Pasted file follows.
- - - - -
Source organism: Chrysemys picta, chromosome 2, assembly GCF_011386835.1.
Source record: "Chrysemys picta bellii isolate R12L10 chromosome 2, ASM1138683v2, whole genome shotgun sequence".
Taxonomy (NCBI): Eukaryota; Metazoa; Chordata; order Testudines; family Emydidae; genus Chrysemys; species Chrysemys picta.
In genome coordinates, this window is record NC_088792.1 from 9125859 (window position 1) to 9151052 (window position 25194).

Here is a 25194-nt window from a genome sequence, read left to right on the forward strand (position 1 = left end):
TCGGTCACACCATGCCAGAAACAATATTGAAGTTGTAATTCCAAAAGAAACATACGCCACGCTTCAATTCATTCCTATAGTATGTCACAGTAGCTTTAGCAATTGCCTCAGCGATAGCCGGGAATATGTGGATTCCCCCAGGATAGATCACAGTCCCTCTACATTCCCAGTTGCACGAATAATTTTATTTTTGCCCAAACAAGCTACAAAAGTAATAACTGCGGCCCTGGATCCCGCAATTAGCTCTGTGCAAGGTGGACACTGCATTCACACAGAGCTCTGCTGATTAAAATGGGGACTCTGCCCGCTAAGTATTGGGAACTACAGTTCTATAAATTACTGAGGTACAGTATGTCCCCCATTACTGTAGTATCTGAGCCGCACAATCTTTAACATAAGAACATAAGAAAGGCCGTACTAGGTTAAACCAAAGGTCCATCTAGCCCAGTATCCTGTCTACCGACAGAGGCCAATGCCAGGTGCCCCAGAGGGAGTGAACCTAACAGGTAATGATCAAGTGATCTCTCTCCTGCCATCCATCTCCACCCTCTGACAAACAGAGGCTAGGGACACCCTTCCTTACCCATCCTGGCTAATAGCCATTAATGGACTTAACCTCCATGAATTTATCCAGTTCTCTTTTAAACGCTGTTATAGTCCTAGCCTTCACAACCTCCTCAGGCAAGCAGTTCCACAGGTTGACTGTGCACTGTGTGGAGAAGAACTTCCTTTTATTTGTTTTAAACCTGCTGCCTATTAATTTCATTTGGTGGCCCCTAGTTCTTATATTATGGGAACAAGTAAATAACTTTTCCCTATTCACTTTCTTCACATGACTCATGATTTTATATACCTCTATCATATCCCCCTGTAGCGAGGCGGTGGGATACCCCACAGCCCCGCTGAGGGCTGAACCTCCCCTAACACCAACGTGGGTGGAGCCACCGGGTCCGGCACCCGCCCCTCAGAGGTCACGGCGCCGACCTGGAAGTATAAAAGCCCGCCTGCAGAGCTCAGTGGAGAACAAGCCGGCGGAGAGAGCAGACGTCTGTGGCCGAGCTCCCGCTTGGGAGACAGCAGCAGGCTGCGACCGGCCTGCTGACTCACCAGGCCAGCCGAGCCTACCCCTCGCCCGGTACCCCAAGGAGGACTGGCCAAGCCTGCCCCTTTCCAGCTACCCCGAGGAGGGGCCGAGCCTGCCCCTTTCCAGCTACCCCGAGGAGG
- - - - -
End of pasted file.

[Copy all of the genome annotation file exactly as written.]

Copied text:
Source organism: Chrysemys picta, chromosome 2, assembly GCF_011386835.1.
Source record: "Chrysemys picta bellii isolate R12L10 chromosome 2, ASM1138683v2, whole genome shotgun sequence".
Taxonomy (NCBI): Eukaryota; Metazoa; Chordata; order Testudines; family Emydidae; genus Chrysemys; species Chrysemys picta.
In genome coordinates, this window is record NC_088792.1 from 9125859 (window position 1) to 9151052 (window position 25194).

Here is a 25194-nt window from a genome sequence, read left to right on the forward strand (position 1 = left end):
TCGGTCACACCATGCCAGAAACAATATTGAAGTTGTAATTCCAAAAGAAACATACGCCACGCTTCAATTCATTCCTATAGTATGTCACAGTAGCTTTAGCAATTGCCTCAGCGATAGCCGGGAATATGTGGATTCCCCCAGGATAGATCACAGTCCCTCTACATTCCCAGTTGCACGAATAATTTTATTTTTGCCCAAACAAGCTACAAAAGTAATAACTGCGGCCCTGGATCCCGCAATTAGCTCTGTGCAAGGTGGACACTGCATTCACACAGAGCTCTGCTGATTAAAATGGGGACTCTGCCCGCTAAGTATTGGGAACTACAGTTCTATAAATTACTGAGGTACAGTATGTCCCCCATTACTGTAGTATCTGAGCCGCACAATCTTTAACATAAGAACATAAGAAAGGCCGTACTAGGTTAAACCAAAGGTCCATCTAGCCCAGTATCCTGTCTACCGACAGAGGCCAATGCCAGGTGCCCCAGAGGGAGTGAACCTAACAGGTAATGATCAAGTGATCTCTCTCCTGCCATCCATCTCCACCCTCTGACAAACAGAGGCTAGGGACACCCTTCCTTACCCATCCTGGCTAATAGCCATTAATGGACTTAACCTCCATGAATTTATCCAGTTCTCTTTTAAACGCTGTTATAGTCCTAGCCTTCACAACCTCCTCAGGCAAGCAGTTCCACAGGTTGACTGTGCACTGTGTGGAGAAGAACTTCCTTTTATTTGTTTTAAACCTGCTGCCTATTAATTTCATTTGGTGGCCCCTAGTTCTTATATTATGGGAACAAGTAAATAACTTTTCCCTATTCACTTTCTTCACATGACTCATGATTTTATATACCTCTATCATATCCCCCTGTAGCGAGGCGGTGGGATACCCCACAGCCCCGCTGAGGGCTGAACCTCCCCTAACACCAACGTGGGTGGAGCCACCGGGTCCGGCACCCGCCCCTCAGAGGTCACGGCGCCGACCTGGAAGTATAAAAGCCCGCCTGCAGAGCTCAGTGGAGAACAAGCCGGCGGAGAGAGCAGACGTCTGTGGCCGAGCTCCCGCTTGGGAGACAGCAGCAGGCTGCGACCGGCCTGCTGACTCACCAGGCCAGCCGAGCCTACCCCTCGCCCGGTACCCCAAGGAGGACTGGCCAAGCCTGCCCCTTTCCAGCTACCCCGAGGAGGGGCCGAGCCTGCCCCTTTCCAGCTACCCCGAGGAGG